COVID-19 Coverage : See how the pandemic is impacting the world of higher education.
Access the Business Officer Magazine menu by clicking or touching here.
Business Officer Magazine logo, click or touch this logo to return to the homepageClick or touch the Business Officer Magazine logo to return to the homepage.
Get back to the Business Officer Magazine homepage by clicking the logo.

Next-in-Line Items

January 2015

By john Walda

Learn More About Offline Reading

As we embark on a new year, many of us will make resolutions to kick that bad habit, manage stress more effectively, or perhaps identify opportunities for personal or professional growth.

This also should be a time for college and university leaders to resolve to position their institutions for the challenges a new year will certainly bring. Included among them is the approaching wave of retirements within the ranks of chief business officers. 

A Wake-up Call

As the results of NACUBO’s 2013 National Profile of Higher Education Chief Business Officers revealed, 40 percent of CBOs surveyed said their next career move is retirement. That staggering statistic begins to sink in when a closer examination of the study’s findings shows 11.2 percent of CBOs were 65 and older in 2013—a dramatic spike from three years earlier when just 5.4 percent of CBOs were nearing retirement age. 

So we have to ask ourselves some tough questions, if we are going to recruit talented, well-qualified, and adept individuals to fill these key vacancies, while also taking the opportunity to diversify the CBO ranks.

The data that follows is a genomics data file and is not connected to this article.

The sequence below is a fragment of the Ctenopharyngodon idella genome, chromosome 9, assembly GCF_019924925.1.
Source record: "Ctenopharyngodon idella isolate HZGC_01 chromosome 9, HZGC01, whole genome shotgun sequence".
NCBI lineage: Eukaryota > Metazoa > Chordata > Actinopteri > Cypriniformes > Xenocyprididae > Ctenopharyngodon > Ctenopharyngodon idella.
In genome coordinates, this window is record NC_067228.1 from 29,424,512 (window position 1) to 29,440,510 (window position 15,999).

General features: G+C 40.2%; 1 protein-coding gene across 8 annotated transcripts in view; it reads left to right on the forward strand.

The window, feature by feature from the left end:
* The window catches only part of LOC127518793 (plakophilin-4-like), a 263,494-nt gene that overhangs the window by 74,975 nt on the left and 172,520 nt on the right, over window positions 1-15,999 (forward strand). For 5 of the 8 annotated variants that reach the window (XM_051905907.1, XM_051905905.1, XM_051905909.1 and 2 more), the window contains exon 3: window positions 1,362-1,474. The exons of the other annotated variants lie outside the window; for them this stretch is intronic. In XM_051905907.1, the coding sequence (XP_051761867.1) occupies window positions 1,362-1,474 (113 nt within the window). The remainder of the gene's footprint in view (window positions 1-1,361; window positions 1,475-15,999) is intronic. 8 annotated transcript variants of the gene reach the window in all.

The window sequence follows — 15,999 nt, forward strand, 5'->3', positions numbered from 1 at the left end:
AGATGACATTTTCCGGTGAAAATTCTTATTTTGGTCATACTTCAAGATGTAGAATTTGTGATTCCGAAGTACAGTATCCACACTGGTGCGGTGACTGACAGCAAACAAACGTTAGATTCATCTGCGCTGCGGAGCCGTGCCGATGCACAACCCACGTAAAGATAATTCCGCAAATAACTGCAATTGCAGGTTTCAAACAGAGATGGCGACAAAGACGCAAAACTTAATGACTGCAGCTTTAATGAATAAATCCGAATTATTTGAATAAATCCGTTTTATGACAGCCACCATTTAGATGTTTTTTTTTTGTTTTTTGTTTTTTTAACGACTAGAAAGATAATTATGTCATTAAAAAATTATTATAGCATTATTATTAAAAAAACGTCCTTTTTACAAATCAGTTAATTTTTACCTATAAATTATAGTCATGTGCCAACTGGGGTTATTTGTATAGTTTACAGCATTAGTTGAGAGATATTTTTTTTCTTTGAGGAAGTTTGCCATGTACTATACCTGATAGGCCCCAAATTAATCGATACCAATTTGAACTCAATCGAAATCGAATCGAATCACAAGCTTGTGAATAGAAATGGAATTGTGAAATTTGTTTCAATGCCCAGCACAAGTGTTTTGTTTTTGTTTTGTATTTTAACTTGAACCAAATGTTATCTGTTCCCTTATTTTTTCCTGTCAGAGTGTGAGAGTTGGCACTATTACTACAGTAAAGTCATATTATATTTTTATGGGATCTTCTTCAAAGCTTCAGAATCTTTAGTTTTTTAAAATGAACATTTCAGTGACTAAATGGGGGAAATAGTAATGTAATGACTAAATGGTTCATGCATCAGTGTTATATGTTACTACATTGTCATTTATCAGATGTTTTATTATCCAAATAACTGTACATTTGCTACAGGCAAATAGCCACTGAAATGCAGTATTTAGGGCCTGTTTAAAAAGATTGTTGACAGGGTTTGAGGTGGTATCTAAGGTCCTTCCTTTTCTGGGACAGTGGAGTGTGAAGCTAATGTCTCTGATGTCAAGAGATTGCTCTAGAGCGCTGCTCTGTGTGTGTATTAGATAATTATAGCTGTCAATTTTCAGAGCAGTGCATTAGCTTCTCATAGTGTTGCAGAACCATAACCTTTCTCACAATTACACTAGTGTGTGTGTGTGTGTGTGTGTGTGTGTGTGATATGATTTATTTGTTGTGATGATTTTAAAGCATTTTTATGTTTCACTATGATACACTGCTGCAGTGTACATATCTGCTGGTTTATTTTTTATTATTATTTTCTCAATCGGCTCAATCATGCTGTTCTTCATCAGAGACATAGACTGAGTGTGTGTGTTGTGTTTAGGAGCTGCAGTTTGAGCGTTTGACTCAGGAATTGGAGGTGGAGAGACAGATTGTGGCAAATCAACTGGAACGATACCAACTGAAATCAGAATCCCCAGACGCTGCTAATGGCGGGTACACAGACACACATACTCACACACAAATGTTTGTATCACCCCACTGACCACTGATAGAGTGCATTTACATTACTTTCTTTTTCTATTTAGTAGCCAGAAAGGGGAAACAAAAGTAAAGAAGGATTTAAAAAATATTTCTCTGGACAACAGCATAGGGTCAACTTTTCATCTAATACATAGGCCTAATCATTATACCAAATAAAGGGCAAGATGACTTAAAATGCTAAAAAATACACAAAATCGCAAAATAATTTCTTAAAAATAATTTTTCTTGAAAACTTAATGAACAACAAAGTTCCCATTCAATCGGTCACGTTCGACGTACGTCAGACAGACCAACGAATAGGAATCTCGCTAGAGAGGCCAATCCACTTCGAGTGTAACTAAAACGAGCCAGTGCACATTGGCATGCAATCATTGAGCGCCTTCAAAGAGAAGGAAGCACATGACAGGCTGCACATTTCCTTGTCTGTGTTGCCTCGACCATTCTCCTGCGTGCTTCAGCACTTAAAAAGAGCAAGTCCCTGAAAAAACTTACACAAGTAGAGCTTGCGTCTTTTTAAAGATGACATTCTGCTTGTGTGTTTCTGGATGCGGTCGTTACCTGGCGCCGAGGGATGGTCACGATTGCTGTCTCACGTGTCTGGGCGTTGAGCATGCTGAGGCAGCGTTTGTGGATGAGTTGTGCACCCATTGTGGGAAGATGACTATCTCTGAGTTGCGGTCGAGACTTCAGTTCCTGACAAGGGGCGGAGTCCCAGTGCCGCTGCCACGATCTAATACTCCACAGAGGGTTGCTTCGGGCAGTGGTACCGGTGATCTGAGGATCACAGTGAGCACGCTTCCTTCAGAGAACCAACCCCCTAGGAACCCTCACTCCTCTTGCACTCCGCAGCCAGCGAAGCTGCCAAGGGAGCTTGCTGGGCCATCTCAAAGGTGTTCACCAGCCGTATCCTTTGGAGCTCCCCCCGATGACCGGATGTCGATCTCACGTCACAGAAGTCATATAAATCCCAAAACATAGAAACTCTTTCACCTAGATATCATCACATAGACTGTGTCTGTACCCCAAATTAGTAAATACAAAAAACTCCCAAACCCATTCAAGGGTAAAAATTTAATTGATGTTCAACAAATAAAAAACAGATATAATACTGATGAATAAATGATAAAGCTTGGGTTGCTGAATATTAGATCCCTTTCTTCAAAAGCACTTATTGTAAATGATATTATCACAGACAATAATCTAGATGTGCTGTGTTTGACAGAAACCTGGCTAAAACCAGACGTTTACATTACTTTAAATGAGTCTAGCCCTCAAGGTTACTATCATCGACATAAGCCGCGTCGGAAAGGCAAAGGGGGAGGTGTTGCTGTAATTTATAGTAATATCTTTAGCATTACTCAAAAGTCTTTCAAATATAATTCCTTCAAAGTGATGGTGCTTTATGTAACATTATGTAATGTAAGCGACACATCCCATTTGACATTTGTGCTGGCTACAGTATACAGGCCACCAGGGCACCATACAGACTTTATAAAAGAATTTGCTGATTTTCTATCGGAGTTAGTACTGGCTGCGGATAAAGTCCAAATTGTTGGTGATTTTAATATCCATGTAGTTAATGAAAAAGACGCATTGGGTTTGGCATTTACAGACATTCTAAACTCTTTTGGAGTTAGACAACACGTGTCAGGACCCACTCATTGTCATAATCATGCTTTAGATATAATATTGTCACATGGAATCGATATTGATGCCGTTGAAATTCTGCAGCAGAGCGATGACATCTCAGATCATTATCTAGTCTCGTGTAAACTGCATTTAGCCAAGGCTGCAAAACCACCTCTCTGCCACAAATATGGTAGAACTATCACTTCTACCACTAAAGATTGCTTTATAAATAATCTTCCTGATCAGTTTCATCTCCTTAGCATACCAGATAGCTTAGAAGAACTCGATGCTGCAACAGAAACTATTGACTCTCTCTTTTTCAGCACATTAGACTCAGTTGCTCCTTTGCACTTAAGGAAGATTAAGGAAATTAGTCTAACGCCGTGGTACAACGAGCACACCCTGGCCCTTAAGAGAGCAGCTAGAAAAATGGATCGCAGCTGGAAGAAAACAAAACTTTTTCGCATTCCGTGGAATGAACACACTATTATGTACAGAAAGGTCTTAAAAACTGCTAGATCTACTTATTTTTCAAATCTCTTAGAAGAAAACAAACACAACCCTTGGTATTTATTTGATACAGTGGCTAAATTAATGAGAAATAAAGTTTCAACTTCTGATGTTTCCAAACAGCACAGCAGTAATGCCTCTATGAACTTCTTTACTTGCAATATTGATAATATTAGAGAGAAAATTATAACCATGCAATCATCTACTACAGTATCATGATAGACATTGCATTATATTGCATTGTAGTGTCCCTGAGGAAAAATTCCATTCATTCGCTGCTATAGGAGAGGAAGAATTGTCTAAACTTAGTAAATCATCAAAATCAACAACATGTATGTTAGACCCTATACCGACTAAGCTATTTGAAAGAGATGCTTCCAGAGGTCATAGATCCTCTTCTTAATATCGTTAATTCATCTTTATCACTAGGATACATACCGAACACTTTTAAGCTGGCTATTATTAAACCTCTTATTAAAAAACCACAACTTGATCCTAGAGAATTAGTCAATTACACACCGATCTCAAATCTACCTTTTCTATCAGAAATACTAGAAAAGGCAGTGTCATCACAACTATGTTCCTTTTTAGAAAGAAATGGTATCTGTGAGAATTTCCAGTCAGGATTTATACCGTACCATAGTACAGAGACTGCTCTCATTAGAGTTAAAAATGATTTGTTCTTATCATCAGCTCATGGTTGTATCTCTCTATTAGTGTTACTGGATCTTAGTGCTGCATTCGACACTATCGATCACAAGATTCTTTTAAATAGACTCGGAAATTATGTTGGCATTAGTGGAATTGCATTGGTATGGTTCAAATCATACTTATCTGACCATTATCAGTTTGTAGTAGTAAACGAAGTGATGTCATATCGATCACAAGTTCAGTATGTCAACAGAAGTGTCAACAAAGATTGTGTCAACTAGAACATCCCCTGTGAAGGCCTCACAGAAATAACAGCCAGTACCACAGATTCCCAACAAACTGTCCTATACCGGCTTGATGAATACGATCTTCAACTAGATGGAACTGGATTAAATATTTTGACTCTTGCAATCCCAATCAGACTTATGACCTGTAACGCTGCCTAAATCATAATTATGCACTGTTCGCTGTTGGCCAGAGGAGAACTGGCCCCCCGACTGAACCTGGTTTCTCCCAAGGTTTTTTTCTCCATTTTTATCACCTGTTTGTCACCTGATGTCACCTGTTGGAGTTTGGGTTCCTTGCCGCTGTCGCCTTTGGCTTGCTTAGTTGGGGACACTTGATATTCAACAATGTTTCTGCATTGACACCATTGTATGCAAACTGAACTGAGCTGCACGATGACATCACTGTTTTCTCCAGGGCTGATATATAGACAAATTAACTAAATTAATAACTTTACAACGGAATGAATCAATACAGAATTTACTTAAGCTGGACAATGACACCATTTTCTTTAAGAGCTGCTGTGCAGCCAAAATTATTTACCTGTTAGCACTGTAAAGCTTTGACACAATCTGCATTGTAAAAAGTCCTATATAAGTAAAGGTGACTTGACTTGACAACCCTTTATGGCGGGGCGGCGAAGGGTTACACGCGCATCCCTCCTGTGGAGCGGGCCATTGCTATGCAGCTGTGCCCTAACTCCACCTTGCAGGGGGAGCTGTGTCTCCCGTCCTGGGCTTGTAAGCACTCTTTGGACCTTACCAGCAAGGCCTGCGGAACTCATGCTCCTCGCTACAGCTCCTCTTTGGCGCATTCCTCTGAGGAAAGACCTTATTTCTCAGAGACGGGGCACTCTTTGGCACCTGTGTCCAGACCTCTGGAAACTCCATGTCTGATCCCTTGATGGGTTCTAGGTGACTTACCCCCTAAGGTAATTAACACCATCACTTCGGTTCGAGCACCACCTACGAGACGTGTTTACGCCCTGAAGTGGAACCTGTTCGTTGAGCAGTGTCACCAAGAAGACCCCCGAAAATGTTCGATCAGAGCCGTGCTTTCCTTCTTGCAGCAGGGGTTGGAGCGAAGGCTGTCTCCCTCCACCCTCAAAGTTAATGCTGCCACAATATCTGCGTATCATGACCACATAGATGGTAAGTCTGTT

If you, or your CBO, plan to retire soon, has campus leadership identified a potential replacement? Is your institution developing and mentoring future leaders from within your organization? 

“It’s better to have an internal talent development plan, updated every year, that institutions can use to help retain top talent and show they’re serious about advancing the people who do well and deserve more responsibility,” says Joseph Johnston Jr., of AGB Search, in the article, “When One Door Closes … ,” by Sandra R. Sabo. 

Whether your college or university plans to promote from within or tap an external pool of candidates, it is imperative that your team executes the right game plan.

Coaching Successors

Armed with the illuminating data from the CBO survey, NACUBO has turned a keen eye toward the issue of succession and retirement planning and developed some targeted approaches: 

The FBO program is proving to be a valuable resource for  higher education business professionals who desire to advance to the CBO position and better understand what it takes to get there and then succeed. 

Professionals who are new to their roles gain insight from seasoned executives on a number of key competencies that make for an effective CBO, such as excellent communication and smart navigation of the sometimes-complex relationships involving presidents and governing boards. In the past 10 years, more than 400 individuals have participated in the NBO program, and we look forward to serving many more new business officers in the future.  

NACUBO’s 2013 CBO profile served as a clarion call for the higher education community to recruit, train, and develop future business officers. NACUBO will remain a vital resource in those endeavors by offering professional development aimed at ensuring that our institutions and the individuals who aspire to the role of CBO are well-equipped for success. Let’s resolve that, together, we’ll take on this critical commitment.

JOHN WALDA, NACUBO President and Chief Executive Officer

If you, or your CBO, plan to retire soon, has campus leadership identified a potential replacement?